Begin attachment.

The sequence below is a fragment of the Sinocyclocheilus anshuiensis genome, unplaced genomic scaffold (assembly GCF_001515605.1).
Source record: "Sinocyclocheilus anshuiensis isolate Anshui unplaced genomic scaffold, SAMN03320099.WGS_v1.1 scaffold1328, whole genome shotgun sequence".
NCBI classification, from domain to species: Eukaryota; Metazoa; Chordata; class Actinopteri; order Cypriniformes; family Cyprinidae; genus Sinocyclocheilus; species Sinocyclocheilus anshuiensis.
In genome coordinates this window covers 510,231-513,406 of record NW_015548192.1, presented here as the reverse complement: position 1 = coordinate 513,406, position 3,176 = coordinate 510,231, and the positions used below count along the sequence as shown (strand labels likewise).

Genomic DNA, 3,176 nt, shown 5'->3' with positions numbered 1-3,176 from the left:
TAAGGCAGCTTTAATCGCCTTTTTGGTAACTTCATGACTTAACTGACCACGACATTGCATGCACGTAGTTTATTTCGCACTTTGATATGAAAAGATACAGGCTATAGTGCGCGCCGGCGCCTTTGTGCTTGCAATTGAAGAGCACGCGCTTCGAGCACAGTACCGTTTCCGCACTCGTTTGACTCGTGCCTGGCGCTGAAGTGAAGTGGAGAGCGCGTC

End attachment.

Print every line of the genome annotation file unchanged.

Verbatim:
The sequence below is a fragment of the Sinocyclocheilus anshuiensis genome, unplaced genomic scaffold (assembly GCF_001515605.1).
Source record: "Sinocyclocheilus anshuiensis isolate Anshui unplaced genomic scaffold, SAMN03320099.WGS_v1.1 scaffold1328, whole genome shotgun sequence".
NCBI classification, from domain to species: Eukaryota; Metazoa; Chordata; class Actinopteri; order Cypriniformes; family Cyprinidae; genus Sinocyclocheilus; species Sinocyclocheilus anshuiensis.
In genome coordinates this window covers 510,231-513,406 of record NW_015548192.1, presented here as the reverse complement: position 1 = coordinate 513,406, position 3,176 = coordinate 510,231, and the positions used below count along the sequence as shown (strand labels likewise).

Genomic DNA, 3,176 nt, shown 5'->3' with positions numbered 1-3,176 from the left:
TAAGGCAGCTTTAATCGCCTTTTTGGTAACTTCATGACTTAACTGACCACGACATTGCATGCACGTAGTTTATTTCGCACTTTGATATGAAAAGATACAGGCTATAGTGCGCGCCGGCGCCTTTGTGCTTGCAATTGAAGAGCACGCGCTTCGAGCACAGTACCGTTTCCGCACTCGTTTGACTCGTGCCTGGCGCTGAAGTGAAGTGGAGAGCGCGTC